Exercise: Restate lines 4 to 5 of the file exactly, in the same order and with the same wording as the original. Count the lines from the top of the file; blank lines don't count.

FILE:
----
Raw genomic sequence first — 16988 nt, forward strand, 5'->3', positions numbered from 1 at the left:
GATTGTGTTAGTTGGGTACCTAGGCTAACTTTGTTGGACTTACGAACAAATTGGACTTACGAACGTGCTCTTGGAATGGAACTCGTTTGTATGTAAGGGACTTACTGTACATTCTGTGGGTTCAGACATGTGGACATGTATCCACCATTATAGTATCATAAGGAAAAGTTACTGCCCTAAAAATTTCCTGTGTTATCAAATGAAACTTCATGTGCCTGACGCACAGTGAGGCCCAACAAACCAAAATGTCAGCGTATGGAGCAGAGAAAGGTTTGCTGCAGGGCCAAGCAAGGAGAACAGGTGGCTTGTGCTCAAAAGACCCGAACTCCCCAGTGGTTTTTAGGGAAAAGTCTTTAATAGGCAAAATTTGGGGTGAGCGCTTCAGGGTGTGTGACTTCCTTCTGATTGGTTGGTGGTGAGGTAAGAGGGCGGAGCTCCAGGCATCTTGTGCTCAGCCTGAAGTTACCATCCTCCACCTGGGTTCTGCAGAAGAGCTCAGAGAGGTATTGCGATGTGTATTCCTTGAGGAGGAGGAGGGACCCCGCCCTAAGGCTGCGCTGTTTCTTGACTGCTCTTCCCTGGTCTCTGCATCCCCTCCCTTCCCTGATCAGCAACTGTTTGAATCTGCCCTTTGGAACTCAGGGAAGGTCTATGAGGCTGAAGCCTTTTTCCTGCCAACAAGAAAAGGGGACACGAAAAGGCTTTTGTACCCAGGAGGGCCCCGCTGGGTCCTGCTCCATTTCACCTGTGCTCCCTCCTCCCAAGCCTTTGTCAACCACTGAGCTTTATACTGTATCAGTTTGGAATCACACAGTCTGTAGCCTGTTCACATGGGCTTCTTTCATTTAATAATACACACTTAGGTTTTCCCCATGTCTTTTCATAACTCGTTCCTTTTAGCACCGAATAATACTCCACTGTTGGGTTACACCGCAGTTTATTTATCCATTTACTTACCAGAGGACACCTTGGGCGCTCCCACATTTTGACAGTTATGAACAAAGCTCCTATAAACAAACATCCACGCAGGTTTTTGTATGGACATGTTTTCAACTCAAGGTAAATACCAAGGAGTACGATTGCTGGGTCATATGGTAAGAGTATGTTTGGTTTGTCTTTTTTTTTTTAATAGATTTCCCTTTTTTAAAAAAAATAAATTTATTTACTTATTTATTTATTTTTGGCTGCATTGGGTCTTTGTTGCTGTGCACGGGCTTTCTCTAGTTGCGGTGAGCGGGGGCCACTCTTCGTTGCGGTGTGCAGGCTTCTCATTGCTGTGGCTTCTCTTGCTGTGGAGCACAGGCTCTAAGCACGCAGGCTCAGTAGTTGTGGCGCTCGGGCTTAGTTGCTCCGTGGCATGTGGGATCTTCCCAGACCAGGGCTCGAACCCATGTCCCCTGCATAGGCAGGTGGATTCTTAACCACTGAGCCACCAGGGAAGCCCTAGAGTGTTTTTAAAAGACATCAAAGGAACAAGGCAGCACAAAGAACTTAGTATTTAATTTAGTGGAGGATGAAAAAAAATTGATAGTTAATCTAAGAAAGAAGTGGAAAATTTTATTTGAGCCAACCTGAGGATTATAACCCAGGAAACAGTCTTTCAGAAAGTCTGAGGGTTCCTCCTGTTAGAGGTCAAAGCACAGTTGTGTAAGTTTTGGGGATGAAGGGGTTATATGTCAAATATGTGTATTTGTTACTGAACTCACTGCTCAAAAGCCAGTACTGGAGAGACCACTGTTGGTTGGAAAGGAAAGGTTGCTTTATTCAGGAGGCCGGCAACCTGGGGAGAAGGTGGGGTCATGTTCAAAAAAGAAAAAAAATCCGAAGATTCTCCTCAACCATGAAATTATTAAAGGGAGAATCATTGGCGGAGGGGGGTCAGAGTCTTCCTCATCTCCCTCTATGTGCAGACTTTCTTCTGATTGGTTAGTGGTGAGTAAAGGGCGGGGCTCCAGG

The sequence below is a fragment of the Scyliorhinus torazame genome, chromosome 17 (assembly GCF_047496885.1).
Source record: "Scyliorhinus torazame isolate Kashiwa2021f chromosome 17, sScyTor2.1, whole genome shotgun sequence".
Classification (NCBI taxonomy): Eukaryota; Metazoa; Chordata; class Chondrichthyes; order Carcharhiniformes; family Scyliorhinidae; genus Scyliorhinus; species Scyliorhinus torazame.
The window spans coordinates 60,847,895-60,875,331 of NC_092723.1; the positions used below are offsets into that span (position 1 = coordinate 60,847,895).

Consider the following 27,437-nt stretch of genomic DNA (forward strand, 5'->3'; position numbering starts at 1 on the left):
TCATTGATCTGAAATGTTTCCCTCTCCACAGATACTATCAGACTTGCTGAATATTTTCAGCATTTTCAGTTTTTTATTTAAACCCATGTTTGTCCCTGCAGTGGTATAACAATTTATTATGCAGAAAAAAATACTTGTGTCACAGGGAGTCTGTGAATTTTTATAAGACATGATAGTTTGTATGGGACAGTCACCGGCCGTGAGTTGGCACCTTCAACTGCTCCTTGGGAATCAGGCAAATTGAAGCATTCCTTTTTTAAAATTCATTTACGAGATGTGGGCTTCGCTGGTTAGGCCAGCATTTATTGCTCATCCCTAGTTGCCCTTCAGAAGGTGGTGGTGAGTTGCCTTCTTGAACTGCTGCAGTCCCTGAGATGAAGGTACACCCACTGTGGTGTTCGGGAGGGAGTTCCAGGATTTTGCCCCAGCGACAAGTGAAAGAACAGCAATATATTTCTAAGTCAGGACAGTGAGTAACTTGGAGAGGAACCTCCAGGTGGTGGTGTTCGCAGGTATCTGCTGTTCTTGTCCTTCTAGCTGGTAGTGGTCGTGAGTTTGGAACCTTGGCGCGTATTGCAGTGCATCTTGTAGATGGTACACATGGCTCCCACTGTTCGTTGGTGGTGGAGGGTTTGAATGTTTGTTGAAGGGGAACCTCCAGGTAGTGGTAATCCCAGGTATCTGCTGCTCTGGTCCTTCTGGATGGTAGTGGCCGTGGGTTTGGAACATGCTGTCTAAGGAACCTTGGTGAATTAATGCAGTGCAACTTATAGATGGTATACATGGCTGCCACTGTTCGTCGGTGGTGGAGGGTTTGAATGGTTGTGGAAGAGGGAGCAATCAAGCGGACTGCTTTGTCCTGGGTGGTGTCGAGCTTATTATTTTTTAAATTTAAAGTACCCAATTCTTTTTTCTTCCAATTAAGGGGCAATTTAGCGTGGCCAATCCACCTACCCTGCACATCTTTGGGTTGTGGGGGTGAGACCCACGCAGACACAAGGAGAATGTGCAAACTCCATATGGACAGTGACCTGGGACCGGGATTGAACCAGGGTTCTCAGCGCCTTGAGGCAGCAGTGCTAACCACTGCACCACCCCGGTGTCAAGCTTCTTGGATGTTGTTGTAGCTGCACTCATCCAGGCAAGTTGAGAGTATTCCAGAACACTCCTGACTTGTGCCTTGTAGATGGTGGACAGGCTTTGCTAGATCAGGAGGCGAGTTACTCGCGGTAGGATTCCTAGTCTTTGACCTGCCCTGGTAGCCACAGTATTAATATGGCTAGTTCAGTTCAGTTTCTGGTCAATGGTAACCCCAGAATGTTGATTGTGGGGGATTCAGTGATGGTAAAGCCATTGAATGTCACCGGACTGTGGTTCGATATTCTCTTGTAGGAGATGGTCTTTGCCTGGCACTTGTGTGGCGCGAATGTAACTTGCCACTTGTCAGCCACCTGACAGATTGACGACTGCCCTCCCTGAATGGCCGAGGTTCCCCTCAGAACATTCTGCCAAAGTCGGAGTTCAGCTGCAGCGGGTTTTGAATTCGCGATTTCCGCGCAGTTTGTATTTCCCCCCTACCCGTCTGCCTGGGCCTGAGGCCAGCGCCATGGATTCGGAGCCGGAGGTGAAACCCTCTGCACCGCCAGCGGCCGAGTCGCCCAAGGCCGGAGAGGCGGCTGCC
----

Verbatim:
Source record: "Scyliorhinus torazame isolate Kashiwa2021f chromosome 17, sScyTor2.1, whole genome shotgun sequence".
Classification (NCBI taxonomy): Eukaryota; Metazoa; Chordata; class Chondrichthyes; order Carcharhiniformes; family Scyliorhinidae; genus Scyliorhinus; species Scyliorhinus torazame.